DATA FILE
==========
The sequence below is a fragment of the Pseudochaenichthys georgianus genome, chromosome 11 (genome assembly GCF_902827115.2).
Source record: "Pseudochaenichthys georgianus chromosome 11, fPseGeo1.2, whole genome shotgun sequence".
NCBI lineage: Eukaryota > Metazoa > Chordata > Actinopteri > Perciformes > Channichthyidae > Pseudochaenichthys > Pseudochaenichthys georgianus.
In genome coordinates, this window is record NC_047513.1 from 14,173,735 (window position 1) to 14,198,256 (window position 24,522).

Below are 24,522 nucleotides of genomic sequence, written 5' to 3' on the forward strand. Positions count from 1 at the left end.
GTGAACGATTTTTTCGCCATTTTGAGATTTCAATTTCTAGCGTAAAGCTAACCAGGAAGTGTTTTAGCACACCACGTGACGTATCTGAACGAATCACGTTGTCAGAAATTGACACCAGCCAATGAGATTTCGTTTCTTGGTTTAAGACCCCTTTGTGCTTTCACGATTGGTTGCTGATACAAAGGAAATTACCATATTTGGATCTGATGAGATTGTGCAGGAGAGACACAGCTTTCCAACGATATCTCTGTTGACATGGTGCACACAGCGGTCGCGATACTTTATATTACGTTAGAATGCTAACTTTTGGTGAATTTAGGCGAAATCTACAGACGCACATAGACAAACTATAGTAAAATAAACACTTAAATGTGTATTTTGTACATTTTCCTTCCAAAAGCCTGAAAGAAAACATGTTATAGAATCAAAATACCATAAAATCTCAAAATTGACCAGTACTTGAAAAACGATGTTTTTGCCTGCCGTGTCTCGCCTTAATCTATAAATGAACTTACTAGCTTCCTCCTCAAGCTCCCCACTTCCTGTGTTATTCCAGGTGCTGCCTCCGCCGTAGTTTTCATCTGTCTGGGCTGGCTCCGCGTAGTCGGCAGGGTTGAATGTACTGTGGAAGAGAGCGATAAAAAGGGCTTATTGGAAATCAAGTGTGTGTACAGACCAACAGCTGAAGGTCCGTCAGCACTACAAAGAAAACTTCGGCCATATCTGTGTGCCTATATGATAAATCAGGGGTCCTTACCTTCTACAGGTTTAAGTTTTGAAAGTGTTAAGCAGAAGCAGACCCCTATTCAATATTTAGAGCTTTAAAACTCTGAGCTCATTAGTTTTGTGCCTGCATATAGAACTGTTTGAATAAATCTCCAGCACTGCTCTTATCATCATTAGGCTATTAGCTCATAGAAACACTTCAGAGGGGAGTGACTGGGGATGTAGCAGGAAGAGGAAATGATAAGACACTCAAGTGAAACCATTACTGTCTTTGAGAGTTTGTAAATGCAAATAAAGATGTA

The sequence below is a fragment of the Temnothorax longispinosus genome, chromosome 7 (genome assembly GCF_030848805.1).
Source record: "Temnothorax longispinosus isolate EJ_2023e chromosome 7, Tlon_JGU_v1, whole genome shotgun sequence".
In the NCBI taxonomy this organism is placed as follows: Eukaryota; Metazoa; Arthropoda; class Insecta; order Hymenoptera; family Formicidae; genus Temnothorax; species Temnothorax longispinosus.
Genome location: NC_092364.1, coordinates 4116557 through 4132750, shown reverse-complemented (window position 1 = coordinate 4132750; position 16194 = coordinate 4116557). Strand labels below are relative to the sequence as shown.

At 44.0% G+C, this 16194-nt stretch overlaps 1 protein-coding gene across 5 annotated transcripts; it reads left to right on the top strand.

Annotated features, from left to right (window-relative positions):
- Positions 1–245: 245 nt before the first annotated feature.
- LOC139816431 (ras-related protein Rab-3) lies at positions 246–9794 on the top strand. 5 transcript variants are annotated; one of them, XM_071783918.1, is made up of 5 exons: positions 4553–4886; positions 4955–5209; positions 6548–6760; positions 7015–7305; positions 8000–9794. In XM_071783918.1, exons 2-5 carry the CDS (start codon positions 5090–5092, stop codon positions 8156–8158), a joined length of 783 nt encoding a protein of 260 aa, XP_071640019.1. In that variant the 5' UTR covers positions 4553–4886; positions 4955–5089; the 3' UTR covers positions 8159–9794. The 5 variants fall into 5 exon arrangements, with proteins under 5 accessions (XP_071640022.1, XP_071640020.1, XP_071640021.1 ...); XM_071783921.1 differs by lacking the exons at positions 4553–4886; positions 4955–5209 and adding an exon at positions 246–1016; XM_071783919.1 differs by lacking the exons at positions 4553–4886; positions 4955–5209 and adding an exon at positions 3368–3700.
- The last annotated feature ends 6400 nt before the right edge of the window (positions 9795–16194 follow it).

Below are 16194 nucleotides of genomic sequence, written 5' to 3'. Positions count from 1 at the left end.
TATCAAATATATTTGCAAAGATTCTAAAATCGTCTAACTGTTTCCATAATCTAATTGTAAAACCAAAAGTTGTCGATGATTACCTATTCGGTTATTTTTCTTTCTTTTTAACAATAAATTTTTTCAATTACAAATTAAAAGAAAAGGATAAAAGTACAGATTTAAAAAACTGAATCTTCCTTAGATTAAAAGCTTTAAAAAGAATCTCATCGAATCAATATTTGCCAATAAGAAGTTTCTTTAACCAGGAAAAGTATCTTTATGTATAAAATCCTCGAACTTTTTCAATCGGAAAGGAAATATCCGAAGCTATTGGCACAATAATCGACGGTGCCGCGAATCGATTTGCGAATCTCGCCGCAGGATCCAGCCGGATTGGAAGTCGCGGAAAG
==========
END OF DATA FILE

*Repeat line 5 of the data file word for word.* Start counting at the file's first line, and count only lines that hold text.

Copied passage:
Below are 24,522 nucleotides of genomic sequence, written 5' to 3' on the forward strand. Positions count from 1 at the left end.